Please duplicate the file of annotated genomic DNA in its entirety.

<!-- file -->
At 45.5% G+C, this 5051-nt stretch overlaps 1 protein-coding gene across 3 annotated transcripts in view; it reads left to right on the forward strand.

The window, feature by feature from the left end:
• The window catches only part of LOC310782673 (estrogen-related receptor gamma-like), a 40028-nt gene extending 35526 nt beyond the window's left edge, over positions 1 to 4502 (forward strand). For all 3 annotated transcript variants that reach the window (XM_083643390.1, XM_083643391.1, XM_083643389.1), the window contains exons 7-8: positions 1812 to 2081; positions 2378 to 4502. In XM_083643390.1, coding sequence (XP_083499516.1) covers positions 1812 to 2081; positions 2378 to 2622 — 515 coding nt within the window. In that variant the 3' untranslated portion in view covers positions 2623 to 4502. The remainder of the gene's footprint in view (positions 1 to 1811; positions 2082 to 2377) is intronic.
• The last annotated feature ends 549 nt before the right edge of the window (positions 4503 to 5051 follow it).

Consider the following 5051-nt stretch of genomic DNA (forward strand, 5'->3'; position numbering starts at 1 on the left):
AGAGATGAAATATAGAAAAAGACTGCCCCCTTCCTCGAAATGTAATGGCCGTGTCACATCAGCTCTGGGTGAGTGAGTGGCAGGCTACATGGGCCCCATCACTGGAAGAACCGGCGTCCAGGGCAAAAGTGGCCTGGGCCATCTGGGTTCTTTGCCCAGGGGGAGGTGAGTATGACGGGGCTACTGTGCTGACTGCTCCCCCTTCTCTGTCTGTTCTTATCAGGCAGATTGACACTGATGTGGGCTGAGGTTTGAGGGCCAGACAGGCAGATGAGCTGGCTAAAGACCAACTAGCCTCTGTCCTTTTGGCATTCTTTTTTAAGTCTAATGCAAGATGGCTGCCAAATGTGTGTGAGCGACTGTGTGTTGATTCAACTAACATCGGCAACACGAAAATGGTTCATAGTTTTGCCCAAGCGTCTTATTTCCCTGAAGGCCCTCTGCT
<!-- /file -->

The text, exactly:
At 45.5% G+C, this 5051-nt stretch overlaps 1 protein-coding gene across 3 annotated transcripts in view; it reads left to right on the forward strand.

The window, feature by feature from the left end:
• The window catches only part of LOC310782673 (estrogen-related receptor gamma-like), a 40028-nt gene extending 35526 nt beyond the window's left edge, over positions 1 to 4502 (forward strand). For all 3 annotated transcript variants that reach the window (XM_083643390.1, XM_083643391.1, XM_083643389.1), the window contains exons 7-8: positions 1812 to 2081; positions 2378 to 4502. In XM_083643390.1, coding sequence (XP_083499516.1) covers positions 1812 to 2081; positions 2378 to 2622 — 515 coding nt within the window. In that variant the 3' untranslated portion in view covers positions 2623 to 4502. The remainder of the gene's footprint in view (positions 1 to 1811; positions 2082 to 2377) is intronic.
• The last annotated feature ends 549 nt before the right edge of the window (positions 4503 to 5051 follow it).

Consider the following 5051-nt stretch of genomic DNA (forward strand, 5'->3'; position numbering starts at 1 on the left):
AGAGATGAAATATAGAAAAAGACTGCCCCCTTCCTCGAAATGTAATGGCCGTGTCACATCAGCTCTGGGTGAGTGAGTGGCAGGCTACATGGGCCCCATCACTGGAAGAACCGGCGTCCAGGGCAAAAGTGGCCTGGGCCATCTGGGTTCTTTGCCCAGGGGGAGGTGAGTATGACGGGGCTACTGTGCTGACTGCTCCCCCTTCTCTGTCTGTTCTTATCAGGCAGATTGACACTGATGTGGGCTGAGGTTTGAGGGCCAGACAGGCAGATGAGCTGGCTAAAGACCAACTAGCCTCTGTCCTTTTGGCATTCTTTTTTAAGTCTAATGCAAGATGGCTGCCAAATGTGTGTGAGCGACTGTGTGTTGATTCAACTAACATCGGCAACACGAAAATGGTTCATAGTTTTGCCCAAGCGTCTTATTTCCCTGAAGGCCCTCTGCT